Demand For Allied Health Professionals Creating Shortages
By George C. Ford, Reporter
CEDAR RAPIDS, Iowa - One of the major challenges that’s facing engineering and other professions across America is also affecting the health care field — a growing lack of workers.
As the “graying” of America sends more pharmacy technicians, respiratory therapists, medical assistants and other health care professionals into retirement, shortages have begun to develop.
Approximately 80 million baby boomers in the U.S. are reaching retirement age and placing an increasing strain on the shrinking pool of allied health care professionals. Allied health care professionals are defined as those who have specialized training, but are not doctors or nurses.
The Bureau of Labor Statistics predicts more than 6.1 million health care workers will be needed nationally between 2008 and 2018 to fill new jobs and replace workers who leave their jobs or retire. Of the 30 fastest-growing occupations in the labor market, more than half are in the allied health care field.
In the Corridor, Kirkwood Community College, Kaplan University and the University of Iowa offer training for allied health care careers.
Kirkwood’s allied health programs lead to certification or licensure appropriate to the particular career. The college offers programs in dental assisting,
dental hygiene, dental technology, health information technology, medical transcription, electroneurodiagnostic technology, medical assisting, occupational therapy assistant, physical therapist assistant, radiologic technology, respiratory therapist, surgical technology, medical laboratory technology, paramedic and pharmacy technician.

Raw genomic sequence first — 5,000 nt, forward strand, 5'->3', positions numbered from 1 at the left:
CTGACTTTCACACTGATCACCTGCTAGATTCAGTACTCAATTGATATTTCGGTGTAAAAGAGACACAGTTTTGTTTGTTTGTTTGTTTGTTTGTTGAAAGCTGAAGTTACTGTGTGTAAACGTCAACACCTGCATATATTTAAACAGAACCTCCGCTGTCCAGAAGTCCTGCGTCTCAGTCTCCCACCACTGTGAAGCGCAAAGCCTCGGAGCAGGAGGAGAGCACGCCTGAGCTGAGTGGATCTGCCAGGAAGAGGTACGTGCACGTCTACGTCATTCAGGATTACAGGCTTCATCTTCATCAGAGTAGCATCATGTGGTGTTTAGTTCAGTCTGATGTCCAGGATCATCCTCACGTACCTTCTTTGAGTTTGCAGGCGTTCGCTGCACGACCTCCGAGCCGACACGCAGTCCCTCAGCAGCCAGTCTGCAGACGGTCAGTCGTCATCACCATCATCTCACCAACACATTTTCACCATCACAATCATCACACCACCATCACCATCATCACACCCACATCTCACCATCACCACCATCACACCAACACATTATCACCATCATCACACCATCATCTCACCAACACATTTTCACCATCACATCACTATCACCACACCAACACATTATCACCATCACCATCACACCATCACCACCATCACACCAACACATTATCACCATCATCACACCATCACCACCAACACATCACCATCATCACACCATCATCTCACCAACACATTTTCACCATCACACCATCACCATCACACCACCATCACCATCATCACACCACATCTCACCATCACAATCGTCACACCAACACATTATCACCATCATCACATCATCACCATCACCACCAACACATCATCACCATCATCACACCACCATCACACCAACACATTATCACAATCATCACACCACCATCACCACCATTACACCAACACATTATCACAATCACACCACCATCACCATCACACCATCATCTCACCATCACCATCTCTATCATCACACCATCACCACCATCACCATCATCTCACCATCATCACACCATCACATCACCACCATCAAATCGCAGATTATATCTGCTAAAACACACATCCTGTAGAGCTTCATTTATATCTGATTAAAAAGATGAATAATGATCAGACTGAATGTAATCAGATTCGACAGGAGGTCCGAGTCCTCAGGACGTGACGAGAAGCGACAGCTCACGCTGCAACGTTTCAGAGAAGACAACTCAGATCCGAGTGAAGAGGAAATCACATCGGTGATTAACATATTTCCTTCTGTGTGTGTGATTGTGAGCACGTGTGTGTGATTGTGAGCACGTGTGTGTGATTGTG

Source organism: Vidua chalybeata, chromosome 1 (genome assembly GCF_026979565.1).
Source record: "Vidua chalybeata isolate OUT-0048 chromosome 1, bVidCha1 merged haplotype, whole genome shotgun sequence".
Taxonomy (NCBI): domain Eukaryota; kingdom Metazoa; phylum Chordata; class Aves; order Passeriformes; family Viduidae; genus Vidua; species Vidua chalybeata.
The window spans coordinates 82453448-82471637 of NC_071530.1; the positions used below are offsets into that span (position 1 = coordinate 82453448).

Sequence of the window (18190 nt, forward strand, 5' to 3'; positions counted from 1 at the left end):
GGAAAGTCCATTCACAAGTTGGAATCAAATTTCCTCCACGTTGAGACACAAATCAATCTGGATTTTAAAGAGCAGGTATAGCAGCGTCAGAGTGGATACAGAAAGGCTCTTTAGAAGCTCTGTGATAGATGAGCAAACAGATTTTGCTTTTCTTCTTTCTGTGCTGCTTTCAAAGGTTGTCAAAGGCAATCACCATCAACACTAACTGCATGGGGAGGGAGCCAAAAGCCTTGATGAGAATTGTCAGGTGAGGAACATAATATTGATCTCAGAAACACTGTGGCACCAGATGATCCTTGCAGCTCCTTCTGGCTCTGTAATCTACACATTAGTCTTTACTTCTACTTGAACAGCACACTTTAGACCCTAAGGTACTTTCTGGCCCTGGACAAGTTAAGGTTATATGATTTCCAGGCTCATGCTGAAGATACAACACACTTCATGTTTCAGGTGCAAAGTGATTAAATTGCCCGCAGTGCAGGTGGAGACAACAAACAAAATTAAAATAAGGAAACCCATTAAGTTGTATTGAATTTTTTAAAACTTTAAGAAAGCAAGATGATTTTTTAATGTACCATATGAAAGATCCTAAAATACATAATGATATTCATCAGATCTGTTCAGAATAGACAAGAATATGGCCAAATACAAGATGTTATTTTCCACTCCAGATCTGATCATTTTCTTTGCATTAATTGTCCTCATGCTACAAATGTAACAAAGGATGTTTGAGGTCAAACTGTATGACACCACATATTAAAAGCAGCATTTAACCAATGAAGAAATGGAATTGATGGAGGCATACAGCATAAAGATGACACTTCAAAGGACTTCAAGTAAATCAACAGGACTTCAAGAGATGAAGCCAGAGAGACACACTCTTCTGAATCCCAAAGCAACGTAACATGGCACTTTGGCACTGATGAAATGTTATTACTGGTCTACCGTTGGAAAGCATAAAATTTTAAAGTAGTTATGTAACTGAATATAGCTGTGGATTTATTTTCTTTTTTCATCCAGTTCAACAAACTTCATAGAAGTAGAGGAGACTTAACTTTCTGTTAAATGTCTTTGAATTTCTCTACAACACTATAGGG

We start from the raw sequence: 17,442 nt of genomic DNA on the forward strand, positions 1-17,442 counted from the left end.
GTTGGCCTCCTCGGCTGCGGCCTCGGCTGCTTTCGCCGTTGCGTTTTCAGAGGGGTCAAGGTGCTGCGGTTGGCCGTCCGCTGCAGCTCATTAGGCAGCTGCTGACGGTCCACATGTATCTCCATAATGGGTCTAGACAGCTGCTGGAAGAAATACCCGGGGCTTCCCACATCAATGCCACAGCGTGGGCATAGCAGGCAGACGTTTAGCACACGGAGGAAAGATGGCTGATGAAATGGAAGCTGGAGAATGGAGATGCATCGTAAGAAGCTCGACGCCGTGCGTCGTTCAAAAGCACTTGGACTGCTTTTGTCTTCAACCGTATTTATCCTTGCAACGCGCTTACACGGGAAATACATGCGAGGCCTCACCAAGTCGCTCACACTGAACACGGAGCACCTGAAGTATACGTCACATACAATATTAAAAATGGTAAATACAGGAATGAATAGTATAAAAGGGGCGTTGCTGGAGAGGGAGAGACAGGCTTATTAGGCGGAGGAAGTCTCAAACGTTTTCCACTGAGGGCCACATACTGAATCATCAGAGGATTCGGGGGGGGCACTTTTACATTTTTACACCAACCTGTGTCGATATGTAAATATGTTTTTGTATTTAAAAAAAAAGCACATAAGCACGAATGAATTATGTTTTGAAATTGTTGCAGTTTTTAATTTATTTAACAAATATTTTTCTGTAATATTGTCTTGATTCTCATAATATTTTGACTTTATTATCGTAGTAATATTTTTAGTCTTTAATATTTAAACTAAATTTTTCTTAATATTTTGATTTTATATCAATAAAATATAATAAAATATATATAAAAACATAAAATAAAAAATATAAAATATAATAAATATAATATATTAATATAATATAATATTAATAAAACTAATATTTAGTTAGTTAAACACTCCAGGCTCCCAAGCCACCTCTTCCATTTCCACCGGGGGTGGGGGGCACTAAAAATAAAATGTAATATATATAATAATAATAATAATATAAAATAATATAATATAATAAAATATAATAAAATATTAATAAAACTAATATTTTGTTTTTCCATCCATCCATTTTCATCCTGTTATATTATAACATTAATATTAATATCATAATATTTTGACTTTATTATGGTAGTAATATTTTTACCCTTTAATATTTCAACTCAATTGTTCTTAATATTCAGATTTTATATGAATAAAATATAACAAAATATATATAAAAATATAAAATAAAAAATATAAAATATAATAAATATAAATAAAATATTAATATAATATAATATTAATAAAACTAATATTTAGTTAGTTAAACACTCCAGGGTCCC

Kaplan University, a for-profit school, offers training for medical and dental assisting, medical billing and coding, health and wellness, and pharmacy technicians. Kaplan, with campuses in Cedar Rapids and Cedar Falls, also provides online and campus certificate and degree programs in health education management, nutrition science and public health.
In 2009, Kirkwood opened a state-of-the-art $3.6 million, 10,000-square-foot Healthcare Simulation Center housed in an addition to Linn Hall. The facility, designed for the college’s allied health degree programs and continuing education training, is equipped with six patient simulators, computerized mannequins that can speak, cry and bleed.
Lack of clinical opportunities and laboratory space had prevented Kirkwood from expanding its allied health enrollment. Nancy Glab, dean of Kirkwood’s allied health department, said the passage of a bond issue in September by voters in the Kirkwood district will pay for remodeling of Linn Hall and create separate laboratories for occupational therapy assistants, physical therapy assistants, medical assistants and respiratory therapists.
“A lab that we built for 24 dental assisting program students houses 96 students enrolled in dental assisting and dental hygiene programs,” Glab said. “These new laboratories will help us better prepare our students for the real world.”